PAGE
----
Puello v New York City Hous. Auth.

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Puello v New York City Hous. Auth. 2017 NY Slip Op 04158 Decided on May 24, 2017 Appellate Division, Second Department Published by New York State Law Reporting Bureau pursuant to Judiciary Law § 431. This opinion is uncorrected and subject to revision before publication in the Official Reports.

Decided on May 24, 2017 SUPREME COURT OF THE STATE OF NEW YORK Appellate Division, Second Judicial Department
(Index No. 11397/12)

[*1]Grissanna Puello, respondent,


New York City Housing Authority, appellant.

Lester Schwab Katz & Dwyer, LLP, New York, NY (John Sandercock of counsel), for appellant.

Elefterakis, Elefterakis & Panek (Raymond Panek and Pollack, Pollack, Isaac & De Cicco, LLP, New York, NY [Brian J. Isaac and Jillian Rosen], of counsel), for respondent.


In an action to recover damages for personal injuries, the defendant appeals, as limited by its brief, from so much of an order of the Supreme Court, Kings County (Schmidt, J.), entered March 5, 2015, as denied its motion for summary judgment dismissing the complaint.

ORDERED that the order is affirmed insofar as appealed from, with costs.

The test of the sufficiency of a notice of claim is whether it includes information sufficient to enable the public entity to "locate the place, fix the time, and understand the nature of the accident" (Canelos v City of New York, 37 AD3d 637, 638; see Palmieri v New York City Tr. Auth., 288 AD2d 361). In determining the sufficiency of a notice of claim, a court, in addition to examining the four corners of the notice of claim, may consider the testimony provided during a General Municipal Law § 50-h examination, as well as any other evidence before the court (see D'Alessandro v New York City Tr. Auth., 83 NY2d 891, 893; Power v Manhattan & Bronx Surface Operating Auth., 16 AD3d 655; Matter of Barrios v City of New York, 300 AD2d 480, 481).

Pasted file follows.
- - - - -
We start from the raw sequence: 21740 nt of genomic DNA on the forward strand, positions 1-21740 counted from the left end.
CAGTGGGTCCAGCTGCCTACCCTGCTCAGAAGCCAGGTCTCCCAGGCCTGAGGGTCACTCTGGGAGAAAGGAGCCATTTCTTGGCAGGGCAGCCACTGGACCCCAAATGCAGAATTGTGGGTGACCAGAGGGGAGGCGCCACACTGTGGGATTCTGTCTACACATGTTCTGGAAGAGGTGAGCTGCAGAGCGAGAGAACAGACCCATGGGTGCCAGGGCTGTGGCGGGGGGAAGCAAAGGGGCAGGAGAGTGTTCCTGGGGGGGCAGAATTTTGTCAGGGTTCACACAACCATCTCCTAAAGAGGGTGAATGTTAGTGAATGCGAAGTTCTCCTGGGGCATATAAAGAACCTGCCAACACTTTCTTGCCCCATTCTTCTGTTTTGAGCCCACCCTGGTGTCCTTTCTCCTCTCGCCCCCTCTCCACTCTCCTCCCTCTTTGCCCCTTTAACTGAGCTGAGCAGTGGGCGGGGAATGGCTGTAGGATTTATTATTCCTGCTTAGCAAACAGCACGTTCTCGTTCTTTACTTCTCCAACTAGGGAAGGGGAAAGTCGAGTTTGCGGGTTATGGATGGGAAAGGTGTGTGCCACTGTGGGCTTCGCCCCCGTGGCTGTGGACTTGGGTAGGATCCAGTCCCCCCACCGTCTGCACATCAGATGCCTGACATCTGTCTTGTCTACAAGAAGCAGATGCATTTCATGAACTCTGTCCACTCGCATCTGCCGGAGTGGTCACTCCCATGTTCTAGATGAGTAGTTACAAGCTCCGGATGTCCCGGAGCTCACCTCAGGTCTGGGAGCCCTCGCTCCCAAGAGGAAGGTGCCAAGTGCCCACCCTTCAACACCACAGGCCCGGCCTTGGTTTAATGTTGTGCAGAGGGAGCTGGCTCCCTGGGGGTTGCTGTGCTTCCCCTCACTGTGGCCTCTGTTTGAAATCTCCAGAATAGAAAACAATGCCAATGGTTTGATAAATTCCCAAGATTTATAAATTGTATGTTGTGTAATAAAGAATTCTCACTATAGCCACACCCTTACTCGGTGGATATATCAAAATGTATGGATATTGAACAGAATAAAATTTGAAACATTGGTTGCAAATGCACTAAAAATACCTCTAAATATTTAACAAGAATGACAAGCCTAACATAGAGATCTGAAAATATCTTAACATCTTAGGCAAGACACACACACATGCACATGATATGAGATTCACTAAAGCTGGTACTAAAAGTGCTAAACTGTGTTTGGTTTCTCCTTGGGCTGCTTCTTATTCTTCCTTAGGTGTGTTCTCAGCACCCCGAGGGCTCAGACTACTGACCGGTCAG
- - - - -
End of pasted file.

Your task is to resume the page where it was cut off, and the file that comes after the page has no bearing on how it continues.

Here, in support of its motion for summary judgment dismissing the complaint, the defendant submitted the plaintiff's notice of claim, which alleged, inter alia, that on January 5, 2012, while walking down a ramp in the lobby of a building owned and controlled by the defendant at 2703 West 33rd Street in Brooklyn (hereinafter the premises), she "was caused to slip and fall and or trip and fall due to water flooding and/or leaking which was left by the [defendant], its agents, servants and employees all throughout the lobby area of the premises . . . [and] due to the defective, water logged ramp, causing her body to strike the ramp and floor." The photographs accompanying the notice of claim depict a wooden ramp. The defendant also submitted an affidavit of an investigator who averred that, on February 28, 2012, he conducted an investigation of the premises, interviewed and took statements from "development personnel," and "searched for and obtained copies of work orders, building inspection reports, and the supervisor of caretakers' logbook." He further averred that he did not ask anyone how the ramp in the lobby was bolted to the floor. On May 22, 2012, the plaintiff testified at the General Municipal Law § 50-h hearing and clarified that she fell not because the ramp was wet, but because the ramp to the lobby "wobbled" and "moved," which caused her to [*2]fall. The investigator returned to the premises seven months after the alleged incident, took photographs of the ramp, "and observed that the ramp was securely bolted to the floor."

The defendant failed to establish its prima facie entitlement to judgment as a matter of law. Contrary to the defendant's contention, the Supreme Court correctly determined that the plaintiff's notice of claim fairly implied the theory of liability herein. The notice of claim sufficiently described the nature of the plaintiff's claim, as well as the time, place, and manner in which the claim arose (see Nandlal v City of New York, 66 AD3d 653, 654). Indeed, the notice of claim identified the cause of the plaintiff's fall as "the defective, water logged ramp," which led to an inspection of the ramp. Accordingly, the Supreme Court properly denied the defendant's motion for summary judgment dismissing the complaint, regardless of the sufficiency of the plaintiff's papers in opposition (see Winegrad v New York Univ. Med. Ctr., 64 NY2d 851, 853).



Aprilanne Agostino

Clerk of the Court